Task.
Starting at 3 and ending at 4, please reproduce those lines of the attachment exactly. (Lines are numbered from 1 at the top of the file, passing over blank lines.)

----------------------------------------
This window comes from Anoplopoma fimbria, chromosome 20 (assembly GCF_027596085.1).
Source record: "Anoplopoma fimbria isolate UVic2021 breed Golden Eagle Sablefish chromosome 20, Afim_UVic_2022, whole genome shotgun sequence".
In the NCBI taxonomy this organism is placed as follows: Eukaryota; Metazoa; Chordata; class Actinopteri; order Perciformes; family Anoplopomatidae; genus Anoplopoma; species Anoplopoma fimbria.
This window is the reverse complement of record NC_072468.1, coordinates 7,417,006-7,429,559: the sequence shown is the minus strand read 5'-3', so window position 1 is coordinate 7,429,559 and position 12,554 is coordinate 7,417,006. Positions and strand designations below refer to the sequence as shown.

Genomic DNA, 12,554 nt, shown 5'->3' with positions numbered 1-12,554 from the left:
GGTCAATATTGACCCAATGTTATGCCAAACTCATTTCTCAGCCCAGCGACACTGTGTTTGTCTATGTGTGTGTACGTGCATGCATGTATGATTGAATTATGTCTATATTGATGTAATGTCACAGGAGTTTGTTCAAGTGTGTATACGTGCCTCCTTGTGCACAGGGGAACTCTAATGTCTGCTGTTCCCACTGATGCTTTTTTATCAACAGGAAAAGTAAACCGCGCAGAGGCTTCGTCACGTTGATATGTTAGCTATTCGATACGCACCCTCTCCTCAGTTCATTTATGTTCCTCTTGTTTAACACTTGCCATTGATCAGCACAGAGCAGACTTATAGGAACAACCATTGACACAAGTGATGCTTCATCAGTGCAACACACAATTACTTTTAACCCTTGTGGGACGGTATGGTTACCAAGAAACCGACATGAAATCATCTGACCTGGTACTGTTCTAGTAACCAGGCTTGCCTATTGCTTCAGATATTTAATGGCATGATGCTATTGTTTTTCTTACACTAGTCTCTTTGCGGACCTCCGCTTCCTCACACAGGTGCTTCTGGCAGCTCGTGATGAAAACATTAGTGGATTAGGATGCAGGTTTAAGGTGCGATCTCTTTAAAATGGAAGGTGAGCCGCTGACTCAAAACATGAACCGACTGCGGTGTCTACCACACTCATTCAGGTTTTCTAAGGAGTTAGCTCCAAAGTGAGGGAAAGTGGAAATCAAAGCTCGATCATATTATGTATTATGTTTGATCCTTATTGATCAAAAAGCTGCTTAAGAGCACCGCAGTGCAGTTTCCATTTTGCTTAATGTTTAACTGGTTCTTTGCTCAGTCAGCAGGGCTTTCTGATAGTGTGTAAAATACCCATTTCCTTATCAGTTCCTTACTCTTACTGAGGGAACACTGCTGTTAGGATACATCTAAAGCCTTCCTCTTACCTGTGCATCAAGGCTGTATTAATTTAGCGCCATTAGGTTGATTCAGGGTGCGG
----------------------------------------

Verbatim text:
In the NCBI taxonomy this organism is placed as follows: Eukaryota; Metazoa; Chordata; class Actinopteri; order Perciformes; family Anoplopomatidae; genus Anoplopoma; species Anoplopoma fimbria.
This window is the reverse complement of record NC_072468.1, coordinates 7,417,006-7,429,559: the sequence shown is the minus strand read 5'-3', so window position 1 is coordinate 7,429,559 and position 12,554 is coordinate 7,417,006. Positions and strand designations below refer to the sequence as shown.